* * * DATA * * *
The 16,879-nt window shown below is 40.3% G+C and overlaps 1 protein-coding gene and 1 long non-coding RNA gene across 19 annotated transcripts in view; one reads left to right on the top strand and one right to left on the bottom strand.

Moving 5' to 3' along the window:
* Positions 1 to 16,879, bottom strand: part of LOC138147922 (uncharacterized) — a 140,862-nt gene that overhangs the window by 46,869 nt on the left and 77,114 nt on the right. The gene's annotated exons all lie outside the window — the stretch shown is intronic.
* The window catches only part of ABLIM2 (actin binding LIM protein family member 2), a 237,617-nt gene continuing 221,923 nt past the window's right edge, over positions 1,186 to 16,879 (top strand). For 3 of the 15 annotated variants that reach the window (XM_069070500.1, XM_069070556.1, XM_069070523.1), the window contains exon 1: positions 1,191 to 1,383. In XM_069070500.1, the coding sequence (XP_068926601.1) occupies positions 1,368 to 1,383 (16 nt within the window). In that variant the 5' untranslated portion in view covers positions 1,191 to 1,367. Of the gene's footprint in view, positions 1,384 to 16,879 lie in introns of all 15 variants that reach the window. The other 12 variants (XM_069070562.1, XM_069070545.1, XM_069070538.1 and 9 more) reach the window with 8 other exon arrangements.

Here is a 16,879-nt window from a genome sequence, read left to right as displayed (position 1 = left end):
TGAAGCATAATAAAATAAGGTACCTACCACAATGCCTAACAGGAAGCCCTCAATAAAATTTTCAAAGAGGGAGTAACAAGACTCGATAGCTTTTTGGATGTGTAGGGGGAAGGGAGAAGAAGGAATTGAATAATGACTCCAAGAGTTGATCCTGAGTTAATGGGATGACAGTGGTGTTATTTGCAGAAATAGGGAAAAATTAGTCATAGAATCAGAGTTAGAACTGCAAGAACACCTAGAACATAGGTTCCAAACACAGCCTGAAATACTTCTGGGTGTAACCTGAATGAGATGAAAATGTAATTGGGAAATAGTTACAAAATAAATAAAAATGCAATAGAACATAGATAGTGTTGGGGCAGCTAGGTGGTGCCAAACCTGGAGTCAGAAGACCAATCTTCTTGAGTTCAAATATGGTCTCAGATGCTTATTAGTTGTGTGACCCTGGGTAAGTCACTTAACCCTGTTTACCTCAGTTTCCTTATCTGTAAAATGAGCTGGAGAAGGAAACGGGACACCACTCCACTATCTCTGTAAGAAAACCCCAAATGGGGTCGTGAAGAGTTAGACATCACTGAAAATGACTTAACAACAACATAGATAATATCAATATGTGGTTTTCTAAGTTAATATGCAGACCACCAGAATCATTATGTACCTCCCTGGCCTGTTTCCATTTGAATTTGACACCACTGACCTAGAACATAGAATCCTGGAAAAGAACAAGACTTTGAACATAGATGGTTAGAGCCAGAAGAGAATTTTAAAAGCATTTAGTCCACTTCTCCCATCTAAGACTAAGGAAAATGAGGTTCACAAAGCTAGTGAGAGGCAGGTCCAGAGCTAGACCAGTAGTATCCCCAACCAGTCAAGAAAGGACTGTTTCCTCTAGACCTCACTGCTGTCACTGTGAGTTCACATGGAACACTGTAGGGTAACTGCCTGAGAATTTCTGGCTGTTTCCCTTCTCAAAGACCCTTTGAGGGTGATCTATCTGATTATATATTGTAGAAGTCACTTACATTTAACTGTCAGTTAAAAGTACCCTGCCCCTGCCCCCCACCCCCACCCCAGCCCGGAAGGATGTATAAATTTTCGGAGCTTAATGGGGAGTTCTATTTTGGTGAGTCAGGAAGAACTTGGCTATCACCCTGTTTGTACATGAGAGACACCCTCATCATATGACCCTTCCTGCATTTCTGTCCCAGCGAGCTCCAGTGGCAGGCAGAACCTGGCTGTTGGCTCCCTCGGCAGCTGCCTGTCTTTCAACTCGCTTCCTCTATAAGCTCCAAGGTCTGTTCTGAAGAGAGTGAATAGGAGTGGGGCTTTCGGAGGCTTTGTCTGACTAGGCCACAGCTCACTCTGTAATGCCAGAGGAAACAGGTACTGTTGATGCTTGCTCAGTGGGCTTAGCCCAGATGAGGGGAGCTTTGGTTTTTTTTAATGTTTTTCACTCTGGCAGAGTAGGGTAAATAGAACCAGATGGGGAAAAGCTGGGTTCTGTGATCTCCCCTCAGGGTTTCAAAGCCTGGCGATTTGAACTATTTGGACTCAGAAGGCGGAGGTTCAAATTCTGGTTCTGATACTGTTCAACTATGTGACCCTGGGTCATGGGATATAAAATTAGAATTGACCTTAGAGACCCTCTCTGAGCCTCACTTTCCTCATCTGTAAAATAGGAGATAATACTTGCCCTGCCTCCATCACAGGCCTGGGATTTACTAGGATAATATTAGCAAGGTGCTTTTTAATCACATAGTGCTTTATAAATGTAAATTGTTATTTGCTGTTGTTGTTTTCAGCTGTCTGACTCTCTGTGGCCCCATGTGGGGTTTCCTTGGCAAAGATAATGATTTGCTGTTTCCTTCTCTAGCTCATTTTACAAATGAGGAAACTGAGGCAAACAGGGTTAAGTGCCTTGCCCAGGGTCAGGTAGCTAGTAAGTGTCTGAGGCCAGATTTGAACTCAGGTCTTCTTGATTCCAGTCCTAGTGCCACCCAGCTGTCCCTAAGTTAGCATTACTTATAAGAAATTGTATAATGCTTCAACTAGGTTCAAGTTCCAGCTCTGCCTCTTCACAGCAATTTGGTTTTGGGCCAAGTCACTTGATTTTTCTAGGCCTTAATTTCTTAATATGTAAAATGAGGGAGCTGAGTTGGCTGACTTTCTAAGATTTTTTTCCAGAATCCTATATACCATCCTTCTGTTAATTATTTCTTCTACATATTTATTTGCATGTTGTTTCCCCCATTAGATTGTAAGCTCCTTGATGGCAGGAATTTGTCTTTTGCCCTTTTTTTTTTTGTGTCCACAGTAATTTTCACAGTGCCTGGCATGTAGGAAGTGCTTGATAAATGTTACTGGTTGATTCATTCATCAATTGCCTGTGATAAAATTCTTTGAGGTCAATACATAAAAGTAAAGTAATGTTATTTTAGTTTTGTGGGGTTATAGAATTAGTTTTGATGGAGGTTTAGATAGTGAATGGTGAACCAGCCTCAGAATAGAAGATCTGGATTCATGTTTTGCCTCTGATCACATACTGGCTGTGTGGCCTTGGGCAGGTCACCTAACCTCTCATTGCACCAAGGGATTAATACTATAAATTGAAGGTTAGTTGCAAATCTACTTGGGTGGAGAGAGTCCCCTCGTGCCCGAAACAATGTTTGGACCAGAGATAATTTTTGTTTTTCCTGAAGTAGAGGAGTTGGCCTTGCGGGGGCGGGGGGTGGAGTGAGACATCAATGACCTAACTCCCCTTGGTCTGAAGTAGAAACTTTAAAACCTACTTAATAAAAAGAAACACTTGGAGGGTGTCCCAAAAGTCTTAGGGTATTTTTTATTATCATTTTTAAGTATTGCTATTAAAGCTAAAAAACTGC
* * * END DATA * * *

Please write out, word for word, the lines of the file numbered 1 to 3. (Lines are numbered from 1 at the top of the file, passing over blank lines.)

The 16,879-nt window shown below is 40.3% G+C and overlaps 1 protein-coding gene and 1 long non-coding RNA gene across 19 annotated transcripts in view; one reads left to right on the top strand and one right to left on the bottom strand.

Moving 5' to 3' along the window:
* Positions 1 to 16,879, bottom strand: part of LOC138147922 (uncharacterized) — a 140,862-nt gene that overhangs the window by 46,869 nt on the left and 77,114 nt on the right. The gene's annotated exons all lie outside the window — the stretch shown is intronic.